“The Tibetan penal code was marked by extreme cruelty. Some of the usual punitive measures that lasted far into the 20th century consisted of public floggings, amputation of limbs, gouging of eyes, pulling skin off the flesh of living convicts, and the like. Because Buddhist principles prohibits the killing of living beings, delinquents were often tortured close to death and then left to their own fate. If they died as a result of the tortures, it was considered to have been caused by their own Karma.”
Colin Goldner, The Myth of Tibet:
And now in our time, in the 90ties, a violent fight erupted within the exile Tibetan Buddhist monk community when the Dalai Lama publicly declared one of their many gods, revered since ancient times, as dangerous and no longer worthy of adoration and prayer. To study how he made this decision (as well as countless others) by means of asking an “oracle;” in what a crazy, repugnant and inhuman way that process transpires; and to watch with how much irritation, visible in a video, he harshly denies the violence, which his intolerant decision has created among his loyal and faithful monks, provides an intriguing and enlightening awakening from the idealization that this man is met with.
Swiss TV on the Dalai Lama and Dorje Shugden; watch video at youtube: Part 1; Part 2; Part 3
Salman Rushdie has said:
“The word spiritual should be banned from the English language for at least 50 years... Talk about a word that has lost its meaning! You can't walk your dog without doing it in a 'spiritual 'manner, you can't cook without talking about spirituality!"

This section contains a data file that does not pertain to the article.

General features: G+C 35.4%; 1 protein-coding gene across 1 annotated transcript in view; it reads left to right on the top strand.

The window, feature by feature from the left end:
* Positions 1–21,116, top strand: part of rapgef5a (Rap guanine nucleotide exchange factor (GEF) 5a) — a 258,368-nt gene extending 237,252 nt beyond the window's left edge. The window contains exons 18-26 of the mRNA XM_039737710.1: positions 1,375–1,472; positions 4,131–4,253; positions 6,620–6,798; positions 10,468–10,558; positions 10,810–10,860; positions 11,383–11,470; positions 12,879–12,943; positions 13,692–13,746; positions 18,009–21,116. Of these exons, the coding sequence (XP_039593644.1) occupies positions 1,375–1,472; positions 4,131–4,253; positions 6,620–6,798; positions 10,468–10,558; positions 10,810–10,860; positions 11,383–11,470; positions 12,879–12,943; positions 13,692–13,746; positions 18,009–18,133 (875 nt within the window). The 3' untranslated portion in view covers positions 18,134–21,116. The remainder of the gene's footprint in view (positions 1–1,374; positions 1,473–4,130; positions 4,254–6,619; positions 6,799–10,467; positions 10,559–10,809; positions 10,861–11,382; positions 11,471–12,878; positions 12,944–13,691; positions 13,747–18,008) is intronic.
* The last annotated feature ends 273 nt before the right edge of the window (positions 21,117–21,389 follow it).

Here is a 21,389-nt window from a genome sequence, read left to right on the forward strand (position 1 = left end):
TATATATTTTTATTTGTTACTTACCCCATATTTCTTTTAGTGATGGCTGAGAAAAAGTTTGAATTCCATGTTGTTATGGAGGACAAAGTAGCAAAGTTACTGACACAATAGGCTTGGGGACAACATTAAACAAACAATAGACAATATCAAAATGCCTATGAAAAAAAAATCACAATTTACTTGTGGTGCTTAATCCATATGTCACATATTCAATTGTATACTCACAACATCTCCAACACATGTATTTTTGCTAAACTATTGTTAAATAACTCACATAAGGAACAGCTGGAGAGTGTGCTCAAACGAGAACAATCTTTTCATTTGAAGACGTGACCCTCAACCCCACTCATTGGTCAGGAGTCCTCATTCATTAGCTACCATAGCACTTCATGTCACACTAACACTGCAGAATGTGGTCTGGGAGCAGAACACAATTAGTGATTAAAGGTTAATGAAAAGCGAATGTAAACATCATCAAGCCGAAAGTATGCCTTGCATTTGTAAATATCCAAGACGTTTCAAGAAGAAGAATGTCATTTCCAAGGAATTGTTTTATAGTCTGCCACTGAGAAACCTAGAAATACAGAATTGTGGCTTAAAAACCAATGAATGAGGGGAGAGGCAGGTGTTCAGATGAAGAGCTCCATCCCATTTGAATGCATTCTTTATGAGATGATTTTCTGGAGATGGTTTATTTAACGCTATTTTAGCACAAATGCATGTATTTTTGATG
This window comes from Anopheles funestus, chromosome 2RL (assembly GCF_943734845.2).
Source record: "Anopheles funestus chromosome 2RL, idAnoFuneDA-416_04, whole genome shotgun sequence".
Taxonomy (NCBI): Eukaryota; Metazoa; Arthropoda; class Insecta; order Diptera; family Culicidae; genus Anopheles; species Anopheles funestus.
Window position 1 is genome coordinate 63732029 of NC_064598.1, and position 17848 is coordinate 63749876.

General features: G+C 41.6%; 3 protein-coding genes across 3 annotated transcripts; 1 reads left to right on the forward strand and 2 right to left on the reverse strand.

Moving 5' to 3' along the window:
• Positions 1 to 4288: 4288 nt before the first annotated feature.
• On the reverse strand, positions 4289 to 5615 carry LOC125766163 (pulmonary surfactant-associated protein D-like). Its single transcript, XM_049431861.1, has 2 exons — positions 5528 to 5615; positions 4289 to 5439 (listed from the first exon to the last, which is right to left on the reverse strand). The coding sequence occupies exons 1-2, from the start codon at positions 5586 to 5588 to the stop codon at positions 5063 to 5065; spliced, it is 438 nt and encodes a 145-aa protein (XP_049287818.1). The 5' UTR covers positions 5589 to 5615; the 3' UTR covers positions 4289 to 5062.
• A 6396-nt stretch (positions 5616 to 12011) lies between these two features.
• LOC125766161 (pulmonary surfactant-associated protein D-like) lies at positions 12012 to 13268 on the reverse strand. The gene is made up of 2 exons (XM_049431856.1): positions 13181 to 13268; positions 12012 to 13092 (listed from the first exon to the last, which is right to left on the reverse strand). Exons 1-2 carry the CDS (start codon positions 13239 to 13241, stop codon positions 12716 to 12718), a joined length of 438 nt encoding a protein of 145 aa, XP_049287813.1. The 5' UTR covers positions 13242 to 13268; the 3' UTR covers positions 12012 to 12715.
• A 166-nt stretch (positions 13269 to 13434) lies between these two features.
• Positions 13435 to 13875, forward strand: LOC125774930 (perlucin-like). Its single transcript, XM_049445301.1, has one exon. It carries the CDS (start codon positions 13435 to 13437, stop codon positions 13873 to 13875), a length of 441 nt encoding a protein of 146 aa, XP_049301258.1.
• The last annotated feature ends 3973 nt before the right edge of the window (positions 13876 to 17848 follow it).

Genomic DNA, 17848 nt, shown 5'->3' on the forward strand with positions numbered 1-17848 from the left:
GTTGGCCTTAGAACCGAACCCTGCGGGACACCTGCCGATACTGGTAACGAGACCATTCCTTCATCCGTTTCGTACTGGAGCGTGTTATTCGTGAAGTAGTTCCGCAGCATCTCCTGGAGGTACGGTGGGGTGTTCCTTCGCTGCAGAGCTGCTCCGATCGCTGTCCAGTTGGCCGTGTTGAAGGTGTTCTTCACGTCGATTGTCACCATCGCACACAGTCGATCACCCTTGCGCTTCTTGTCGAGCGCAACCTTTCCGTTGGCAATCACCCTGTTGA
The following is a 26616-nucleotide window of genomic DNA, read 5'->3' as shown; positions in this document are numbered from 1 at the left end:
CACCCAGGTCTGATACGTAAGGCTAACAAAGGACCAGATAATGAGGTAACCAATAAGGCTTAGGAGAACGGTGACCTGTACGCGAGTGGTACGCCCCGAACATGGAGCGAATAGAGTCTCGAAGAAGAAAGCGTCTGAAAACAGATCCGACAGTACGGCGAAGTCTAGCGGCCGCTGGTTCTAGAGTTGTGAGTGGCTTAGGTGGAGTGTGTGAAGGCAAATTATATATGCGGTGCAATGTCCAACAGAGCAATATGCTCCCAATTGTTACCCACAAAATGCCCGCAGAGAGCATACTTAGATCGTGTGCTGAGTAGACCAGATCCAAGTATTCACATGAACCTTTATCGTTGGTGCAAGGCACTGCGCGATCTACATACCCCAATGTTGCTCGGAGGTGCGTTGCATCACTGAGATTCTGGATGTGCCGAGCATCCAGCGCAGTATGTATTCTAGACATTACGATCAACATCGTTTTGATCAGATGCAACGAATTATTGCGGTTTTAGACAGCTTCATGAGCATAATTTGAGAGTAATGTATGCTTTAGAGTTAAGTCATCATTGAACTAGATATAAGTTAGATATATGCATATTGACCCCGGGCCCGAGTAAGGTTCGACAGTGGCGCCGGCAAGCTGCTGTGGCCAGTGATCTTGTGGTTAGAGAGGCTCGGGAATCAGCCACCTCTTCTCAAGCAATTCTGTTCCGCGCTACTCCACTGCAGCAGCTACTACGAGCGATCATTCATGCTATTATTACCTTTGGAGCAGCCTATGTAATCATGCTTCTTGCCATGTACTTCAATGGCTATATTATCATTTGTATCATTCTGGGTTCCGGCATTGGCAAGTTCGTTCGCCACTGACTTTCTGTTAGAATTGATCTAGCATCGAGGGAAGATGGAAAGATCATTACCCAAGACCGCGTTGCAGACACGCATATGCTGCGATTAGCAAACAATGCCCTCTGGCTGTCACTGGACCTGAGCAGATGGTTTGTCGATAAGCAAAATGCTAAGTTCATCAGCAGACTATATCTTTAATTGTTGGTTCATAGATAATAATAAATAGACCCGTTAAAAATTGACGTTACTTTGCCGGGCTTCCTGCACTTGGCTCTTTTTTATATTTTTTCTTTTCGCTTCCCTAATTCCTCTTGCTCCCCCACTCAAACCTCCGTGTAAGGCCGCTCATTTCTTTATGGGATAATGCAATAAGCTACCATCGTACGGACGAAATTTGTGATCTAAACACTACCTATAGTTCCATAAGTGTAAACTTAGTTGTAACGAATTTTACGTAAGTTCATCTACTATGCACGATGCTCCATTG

Spiegel Interview with Salman Rushdie
Traditional and untrue beliefs, developed by ancient religions to gain and retain power, inspire and influence spiritual movements. What “spirituality” actually means is unclear because these movements are fed by nebulous notions of various invisible and unproven higher powers. The idea of "spirituality" unites movements that do not feel bound to a religion but certainly to a "God," a "higher being" or "higher entity" whom they trust in a childlike manner to know what's best for them and to mean well. They have in common that one has to bow to the will of God or a higher purpose or meaning; that all actions should be done "out of love" – without that one may clearly recognize reality for what it is – that above all anger and rage, protest and hatred are worthless feelings that must be condemned; and that one may not judge others. People with spiritual beliefs see themselves as free from dogmatic religious beliefs, but upon closer examination, it is obvious that their spiritual concepts are also formed by rigid, dogmatic belief-systems that do not encourage their followers to get in touch with who they really are. Fed by vague ideas about “higher powers,” “the universe,” “karma,” “rebirth and reincarnation,” among others, they teach that meditation and forgiveness bring us “serenity” and “inner peace” – and turn useless psychological labels into pop psychology delusions that allege e.g. that the “ego” hosts “bad things” – like being “judgmental” and “opinionated” – which must be overcome.
A closer look at such beliefs, like the concept of karma, and how they were used in the past by the religious and often also political systems that they kept in place, reveals how they served to force their subjects under their control. In Old Tibet, the karma belief kept the serfs and slaves gratefully, subserviently and willingly in check because their miserable lives were cynically blamed on them. The tyrannical and cruel theocracy of Old Tibet was ruled with an iron fist by the elite, upper class of monks who had no empathy and took no responsibility for the plight of their subjects. Neither respect and compassion, nor societal changes for the bitterly poor, oppressed and exploited masses ever came about through all their hours and years of meditation.